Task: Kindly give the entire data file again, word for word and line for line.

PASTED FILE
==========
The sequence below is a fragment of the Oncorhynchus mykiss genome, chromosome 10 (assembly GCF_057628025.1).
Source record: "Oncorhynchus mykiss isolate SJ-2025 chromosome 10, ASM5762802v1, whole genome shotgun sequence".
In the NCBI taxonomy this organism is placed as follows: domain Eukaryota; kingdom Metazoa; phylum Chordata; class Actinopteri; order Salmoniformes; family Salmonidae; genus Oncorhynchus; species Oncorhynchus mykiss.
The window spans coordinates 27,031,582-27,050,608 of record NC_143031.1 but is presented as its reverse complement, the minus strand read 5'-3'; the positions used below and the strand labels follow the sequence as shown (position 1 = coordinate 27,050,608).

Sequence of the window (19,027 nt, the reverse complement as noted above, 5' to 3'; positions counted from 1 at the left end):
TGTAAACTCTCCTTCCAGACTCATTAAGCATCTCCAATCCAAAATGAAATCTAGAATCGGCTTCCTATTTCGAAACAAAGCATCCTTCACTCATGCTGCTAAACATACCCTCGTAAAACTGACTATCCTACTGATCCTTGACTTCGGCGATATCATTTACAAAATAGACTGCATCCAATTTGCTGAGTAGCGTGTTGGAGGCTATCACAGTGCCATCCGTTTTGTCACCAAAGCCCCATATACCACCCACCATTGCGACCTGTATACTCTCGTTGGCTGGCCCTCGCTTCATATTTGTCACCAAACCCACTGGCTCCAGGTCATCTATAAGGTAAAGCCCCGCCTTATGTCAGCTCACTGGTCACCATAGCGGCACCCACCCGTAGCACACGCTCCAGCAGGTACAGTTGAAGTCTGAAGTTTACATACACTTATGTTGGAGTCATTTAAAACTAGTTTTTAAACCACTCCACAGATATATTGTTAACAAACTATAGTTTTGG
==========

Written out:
The sequence below is a fragment of the Oncorhynchus mykiss genome, chromosome 10 (assembly GCF_057628025.1).
Source record: "Oncorhynchus mykiss isolate SJ-2025 chromosome 10, ASM5762802v1, whole genome shotgun sequence".
In the NCBI taxonomy this organism is placed as follows: domain Eukaryota; kingdom Metazoa; phylum Chordata; class Actinopteri; order Salmoniformes; family Salmonidae; genus Oncorhynchus; species Oncorhynchus mykiss.
The window spans coordinates 27,031,582-27,050,608 of record NC_143031.1 but is presented as its reverse complement, the minus strand read 5'-3'; the positions used below and the strand labels follow the sequence as shown (position 1 = coordinate 27,050,608).

Sequence of the window (19,027 nt, the reverse complement as noted above, 5' to 3'; positions counted from 1 at the left end):
TGTAAACTCTCCTTCCAGACTCATTAAGCATCTCCAATCCAAAATGAAATCTAGAATCGGCTTCCTATTTCGAAACAAAGCATCCTTCACTCATGCTGCTAAACATACCCTCGTAAAACTGACTATCCTACTGATCCTTGACTTCGGCGATATCATTTACAAAATAGACTGCATCCAATTTGCTGAGTAGCGTGTTGGAGGCTATCACAGTGCCATCCGTTTTGTCACCAAAGCCCCATATACCACCCACCATTGCGACCTGTATACTCTCGTTGGCTGGCCCTCGCTTCATATTTGTCACCAAACCCACTGGCTCCAGGTCATCTATAAGGTAAAGCCCCGCCTTATGTCAGCTCACTGGTCACCATAGCGGCACCCACCCGTAGCACACGCTCCAGCAGGTACAGTTGAAGTCTGAAGTTTACATACACTTATGTTGGAGTCATTTAAAACTAGTTTTTAAACCACTCCACAGATATATTGTTAACAAACTATAGTTTTGG